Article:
Personnel Today and Employers’ Law have been reporting for some time on the key legislative developments coming into force on 6 April. Here we provide a round-up of the main changes, with weblinks to the relevant sources online.
Work and Families Act 2006
The maternity and adoption rules under the Work and Families Act 2006 are perhaps the most significant changes employers will need to get to grips with this year. Additional paternity leave and pay will also follow, but this is unlikely to be until at least April 2008 or even 2009 (when paid maternity leave will rise to 12 months).
The Work and Families Act 2006 and associated regulations apply to parents (natural or adoptive) of babies expected to be born or adopted after 1 April 2007.
The main effects are:
- Paid statutory maternity and adoption pay extended to 39 weeks (52 weeks by 2009)
- Additional Maternity Leave to be available to all employees who qualify
- Employer allowed to keep reasonable contact with the employee on leave, and permitting her to have ‘keeping in touch’ days
- Employer to be given more notice of an early return to work.
Maternity rights: legal Q&A
Maternity legislation amendments: stay in touch
Will this raft of new legislation really lead to better work-life balance?
Work and Families Act 2006
Department of Trade and Industry guidance
Policy clinic on Work and Families ActFor more on maternity rights and ‘keeping in touch days’ see the April 2007 issue of Employers’ Law.
Gender Equality Duty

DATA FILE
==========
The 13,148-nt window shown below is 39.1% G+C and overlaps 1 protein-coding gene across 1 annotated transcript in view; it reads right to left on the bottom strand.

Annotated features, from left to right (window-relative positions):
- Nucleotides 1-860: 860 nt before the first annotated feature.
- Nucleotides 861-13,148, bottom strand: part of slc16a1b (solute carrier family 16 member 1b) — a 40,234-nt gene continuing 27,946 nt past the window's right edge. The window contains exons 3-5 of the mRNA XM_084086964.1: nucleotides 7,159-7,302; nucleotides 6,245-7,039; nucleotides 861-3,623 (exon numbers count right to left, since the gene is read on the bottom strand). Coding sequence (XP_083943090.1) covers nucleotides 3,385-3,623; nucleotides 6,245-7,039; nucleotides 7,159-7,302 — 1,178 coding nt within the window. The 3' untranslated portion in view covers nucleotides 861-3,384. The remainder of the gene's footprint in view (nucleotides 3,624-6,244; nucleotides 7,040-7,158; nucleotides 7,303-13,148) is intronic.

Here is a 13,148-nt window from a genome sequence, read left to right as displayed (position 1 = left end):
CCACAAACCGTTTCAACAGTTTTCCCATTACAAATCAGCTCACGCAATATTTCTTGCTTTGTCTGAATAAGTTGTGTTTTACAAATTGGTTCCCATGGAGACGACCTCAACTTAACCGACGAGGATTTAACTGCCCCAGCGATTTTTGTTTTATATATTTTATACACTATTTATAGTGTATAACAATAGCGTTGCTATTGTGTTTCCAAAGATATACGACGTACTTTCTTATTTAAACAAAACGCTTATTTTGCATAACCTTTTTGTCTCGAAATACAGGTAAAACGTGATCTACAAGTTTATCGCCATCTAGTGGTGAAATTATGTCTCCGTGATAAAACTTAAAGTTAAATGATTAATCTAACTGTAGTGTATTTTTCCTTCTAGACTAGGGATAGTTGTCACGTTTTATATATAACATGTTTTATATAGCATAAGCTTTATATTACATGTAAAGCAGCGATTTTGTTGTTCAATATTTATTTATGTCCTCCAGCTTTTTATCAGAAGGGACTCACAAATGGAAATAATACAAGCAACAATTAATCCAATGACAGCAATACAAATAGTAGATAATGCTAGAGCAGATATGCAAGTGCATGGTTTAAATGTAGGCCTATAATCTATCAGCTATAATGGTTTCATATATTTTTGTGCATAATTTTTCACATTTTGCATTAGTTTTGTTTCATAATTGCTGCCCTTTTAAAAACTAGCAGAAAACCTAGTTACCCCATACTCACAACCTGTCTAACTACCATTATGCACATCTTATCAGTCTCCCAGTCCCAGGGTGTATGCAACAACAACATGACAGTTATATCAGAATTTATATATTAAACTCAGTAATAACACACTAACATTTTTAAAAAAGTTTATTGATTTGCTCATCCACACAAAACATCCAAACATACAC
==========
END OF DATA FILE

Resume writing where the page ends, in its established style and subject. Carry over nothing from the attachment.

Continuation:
HR departments in public organisations (including those providing public functions) face more work preparing for the new Gender Equality Duty. The Sex Discrimination Act 1975 imposes the Gender Equality Duty on public authorities (in force 6 April), which have up to 30 April 2007 to produce, publish and implement gender equality schemes for a period of up to three years.
Equality Act: How are public sector employers tackling the issue of pay and conditions?
Q&As on the new duty
Guidance from the Equal Opportunities CommissionInformation and consultation
Medium-sized employers with 100 or more employees may receive requests for information and consultation arrangements under the Information and Consultation of Employees Regulations 2004 (ICE Regulations 2004), which will apply to them from 6 April. Smaller employers (with 50 or more employees) also need to appreciate that the regulations will apply to them from 6 April 2008.
Legal Q&A: informing and consulting
Meaning of ‘pre-existing agreement’ under ICE regulations: Moray Council v Stewart
Information and Consultation of Employees Regulations 2004
Flexible working for carers
The Flexible Working (Eligibility, Complaints and Remedies) (Amendment) Regulations 2006 extend the right to request flexible working to carers.
Flexible working: Caring for the carers
Legal opinion: Jim Fitzpatrick, minister for employment relations at the Department of Trade and Industry, explains why flexible working for carers pays dividends
Consulting about pensions
The Occupational and Personal Pension Schemes (Consultation by Employers and Miscellaneous Amendment) Regulations 2006 are extended to cover undertakings with 100 or more employees. The regulations introduce a statutory requirement for employers to consult with prospective and active members of pension schemes and their representatives before making major or significant changes to future pension arrangements.
Regulations will increase rates for statutory benefits such as statutory maternity, paternity and adoption pay, which rise to £112.75 per week, and Statutory Sick Pay, the standard rate of which is increased to £70.05 per week.
The Order bringing the increases into force
To view more forthcoming employment law changes, see our legal timetable